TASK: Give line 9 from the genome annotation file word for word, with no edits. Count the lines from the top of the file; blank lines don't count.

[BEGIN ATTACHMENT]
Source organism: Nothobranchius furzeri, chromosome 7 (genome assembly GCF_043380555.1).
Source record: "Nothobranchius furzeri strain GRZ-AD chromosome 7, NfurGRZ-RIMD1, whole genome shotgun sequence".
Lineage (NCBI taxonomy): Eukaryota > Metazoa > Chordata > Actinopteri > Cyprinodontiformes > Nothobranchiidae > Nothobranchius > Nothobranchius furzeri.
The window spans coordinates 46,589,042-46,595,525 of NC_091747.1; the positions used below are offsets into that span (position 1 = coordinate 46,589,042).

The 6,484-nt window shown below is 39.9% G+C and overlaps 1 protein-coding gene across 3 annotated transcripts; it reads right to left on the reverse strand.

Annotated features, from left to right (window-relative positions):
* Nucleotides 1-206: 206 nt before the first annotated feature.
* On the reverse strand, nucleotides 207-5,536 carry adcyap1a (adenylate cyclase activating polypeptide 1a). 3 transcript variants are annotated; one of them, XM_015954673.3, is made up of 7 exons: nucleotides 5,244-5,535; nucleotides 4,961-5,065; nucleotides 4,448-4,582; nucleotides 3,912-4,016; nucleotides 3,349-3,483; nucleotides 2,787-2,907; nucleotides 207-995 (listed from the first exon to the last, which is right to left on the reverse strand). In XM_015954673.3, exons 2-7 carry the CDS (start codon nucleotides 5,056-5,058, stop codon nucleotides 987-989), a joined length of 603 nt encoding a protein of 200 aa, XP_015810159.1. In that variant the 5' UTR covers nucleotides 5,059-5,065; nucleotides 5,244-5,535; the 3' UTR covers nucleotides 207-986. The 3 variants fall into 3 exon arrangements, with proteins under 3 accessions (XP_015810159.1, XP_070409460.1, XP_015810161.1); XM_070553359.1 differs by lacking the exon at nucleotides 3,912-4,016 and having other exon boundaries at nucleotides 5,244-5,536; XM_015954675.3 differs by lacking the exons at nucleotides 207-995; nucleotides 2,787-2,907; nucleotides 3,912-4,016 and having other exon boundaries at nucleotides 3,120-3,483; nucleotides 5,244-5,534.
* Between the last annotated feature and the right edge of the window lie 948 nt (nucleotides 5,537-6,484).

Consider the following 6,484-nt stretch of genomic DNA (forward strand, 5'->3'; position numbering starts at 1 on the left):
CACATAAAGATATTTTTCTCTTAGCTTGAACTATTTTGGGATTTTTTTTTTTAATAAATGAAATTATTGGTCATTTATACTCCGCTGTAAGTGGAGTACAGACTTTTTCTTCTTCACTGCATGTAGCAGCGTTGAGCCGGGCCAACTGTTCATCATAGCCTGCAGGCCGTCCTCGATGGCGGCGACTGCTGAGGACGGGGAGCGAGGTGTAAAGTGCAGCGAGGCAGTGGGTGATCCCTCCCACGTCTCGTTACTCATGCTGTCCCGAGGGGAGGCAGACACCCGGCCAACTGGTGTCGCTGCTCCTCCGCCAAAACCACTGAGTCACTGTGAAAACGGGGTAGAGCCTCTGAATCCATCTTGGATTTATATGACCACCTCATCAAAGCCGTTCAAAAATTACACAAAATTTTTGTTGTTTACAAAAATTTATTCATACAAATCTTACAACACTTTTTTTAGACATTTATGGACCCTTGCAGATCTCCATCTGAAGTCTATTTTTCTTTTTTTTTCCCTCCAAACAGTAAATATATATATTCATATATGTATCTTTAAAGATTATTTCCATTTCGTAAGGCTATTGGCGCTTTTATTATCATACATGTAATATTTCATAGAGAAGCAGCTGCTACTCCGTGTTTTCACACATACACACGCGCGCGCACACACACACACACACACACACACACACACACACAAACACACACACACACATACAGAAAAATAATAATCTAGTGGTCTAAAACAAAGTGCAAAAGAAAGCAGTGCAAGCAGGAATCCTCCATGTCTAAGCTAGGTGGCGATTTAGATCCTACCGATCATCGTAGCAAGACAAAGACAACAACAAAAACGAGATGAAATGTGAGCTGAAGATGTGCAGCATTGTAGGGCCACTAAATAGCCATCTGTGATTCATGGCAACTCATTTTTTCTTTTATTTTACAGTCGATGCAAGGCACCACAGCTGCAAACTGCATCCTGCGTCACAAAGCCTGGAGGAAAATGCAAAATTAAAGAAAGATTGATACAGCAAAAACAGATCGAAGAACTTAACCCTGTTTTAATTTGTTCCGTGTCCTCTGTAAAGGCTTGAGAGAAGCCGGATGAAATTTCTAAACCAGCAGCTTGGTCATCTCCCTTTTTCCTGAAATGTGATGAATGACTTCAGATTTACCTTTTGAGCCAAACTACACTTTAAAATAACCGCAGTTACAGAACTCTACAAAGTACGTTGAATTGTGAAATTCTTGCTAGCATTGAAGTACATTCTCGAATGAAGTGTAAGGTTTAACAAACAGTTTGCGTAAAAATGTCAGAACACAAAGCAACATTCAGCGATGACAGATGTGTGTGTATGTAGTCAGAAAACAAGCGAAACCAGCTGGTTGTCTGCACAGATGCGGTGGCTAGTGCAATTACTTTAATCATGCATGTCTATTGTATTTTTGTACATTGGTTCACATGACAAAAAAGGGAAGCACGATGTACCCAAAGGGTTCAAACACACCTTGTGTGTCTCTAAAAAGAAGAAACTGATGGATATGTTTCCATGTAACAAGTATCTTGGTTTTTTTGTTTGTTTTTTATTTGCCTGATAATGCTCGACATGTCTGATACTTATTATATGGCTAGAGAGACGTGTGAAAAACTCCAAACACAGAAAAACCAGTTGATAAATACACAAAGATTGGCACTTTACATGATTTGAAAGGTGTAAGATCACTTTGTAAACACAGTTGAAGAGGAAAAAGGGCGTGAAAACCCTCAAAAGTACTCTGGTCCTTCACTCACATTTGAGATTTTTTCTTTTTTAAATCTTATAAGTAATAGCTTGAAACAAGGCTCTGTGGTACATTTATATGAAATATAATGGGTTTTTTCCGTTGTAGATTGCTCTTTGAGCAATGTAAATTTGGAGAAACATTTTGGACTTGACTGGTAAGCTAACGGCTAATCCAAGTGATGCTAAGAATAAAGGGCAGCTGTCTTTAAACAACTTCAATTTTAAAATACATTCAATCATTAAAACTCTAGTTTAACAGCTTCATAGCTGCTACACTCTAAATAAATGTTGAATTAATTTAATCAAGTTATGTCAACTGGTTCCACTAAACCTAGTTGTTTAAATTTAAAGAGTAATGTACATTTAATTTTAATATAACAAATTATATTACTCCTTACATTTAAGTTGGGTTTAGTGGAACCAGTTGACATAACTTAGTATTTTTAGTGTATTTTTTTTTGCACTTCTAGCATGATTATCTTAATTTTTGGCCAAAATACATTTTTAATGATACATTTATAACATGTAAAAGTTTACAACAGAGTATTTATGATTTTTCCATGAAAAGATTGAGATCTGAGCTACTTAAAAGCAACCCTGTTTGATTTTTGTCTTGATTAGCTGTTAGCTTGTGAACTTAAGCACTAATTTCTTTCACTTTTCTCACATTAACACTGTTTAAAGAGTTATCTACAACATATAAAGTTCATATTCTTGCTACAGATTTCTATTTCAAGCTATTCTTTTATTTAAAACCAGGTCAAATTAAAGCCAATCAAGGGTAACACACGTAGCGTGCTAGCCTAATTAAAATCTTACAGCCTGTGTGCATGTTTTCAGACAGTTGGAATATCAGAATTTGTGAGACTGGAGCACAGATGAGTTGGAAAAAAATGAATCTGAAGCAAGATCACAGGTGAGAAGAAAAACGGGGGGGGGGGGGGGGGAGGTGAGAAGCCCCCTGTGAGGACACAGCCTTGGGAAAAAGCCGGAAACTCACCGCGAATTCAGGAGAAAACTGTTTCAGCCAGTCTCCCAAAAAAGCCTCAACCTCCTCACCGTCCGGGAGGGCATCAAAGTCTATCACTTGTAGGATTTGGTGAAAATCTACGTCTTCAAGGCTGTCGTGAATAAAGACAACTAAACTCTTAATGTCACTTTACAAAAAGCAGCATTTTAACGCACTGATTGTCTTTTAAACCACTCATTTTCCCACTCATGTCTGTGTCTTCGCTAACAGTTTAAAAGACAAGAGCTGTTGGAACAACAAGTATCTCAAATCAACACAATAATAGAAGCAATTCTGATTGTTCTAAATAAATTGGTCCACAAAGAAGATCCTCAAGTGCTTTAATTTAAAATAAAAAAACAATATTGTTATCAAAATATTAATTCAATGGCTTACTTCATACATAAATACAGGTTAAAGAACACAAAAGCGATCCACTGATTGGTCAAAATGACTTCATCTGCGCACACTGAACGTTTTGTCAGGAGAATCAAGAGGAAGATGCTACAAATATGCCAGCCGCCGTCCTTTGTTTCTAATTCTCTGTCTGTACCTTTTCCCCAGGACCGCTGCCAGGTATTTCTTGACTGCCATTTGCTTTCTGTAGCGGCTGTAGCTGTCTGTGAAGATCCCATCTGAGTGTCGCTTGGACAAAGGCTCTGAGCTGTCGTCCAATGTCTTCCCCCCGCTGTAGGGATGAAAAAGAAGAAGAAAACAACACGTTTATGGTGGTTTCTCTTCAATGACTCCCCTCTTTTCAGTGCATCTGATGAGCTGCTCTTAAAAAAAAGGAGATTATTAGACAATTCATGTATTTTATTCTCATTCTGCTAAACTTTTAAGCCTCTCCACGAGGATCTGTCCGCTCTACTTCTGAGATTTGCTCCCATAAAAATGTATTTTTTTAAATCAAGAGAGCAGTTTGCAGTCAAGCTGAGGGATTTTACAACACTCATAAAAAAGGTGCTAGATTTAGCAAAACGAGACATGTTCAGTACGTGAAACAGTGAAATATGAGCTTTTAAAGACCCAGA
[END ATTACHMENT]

* Between the last annotated feature and the right edge of the window lie 948 nt (nucleotides 5,537-6,484).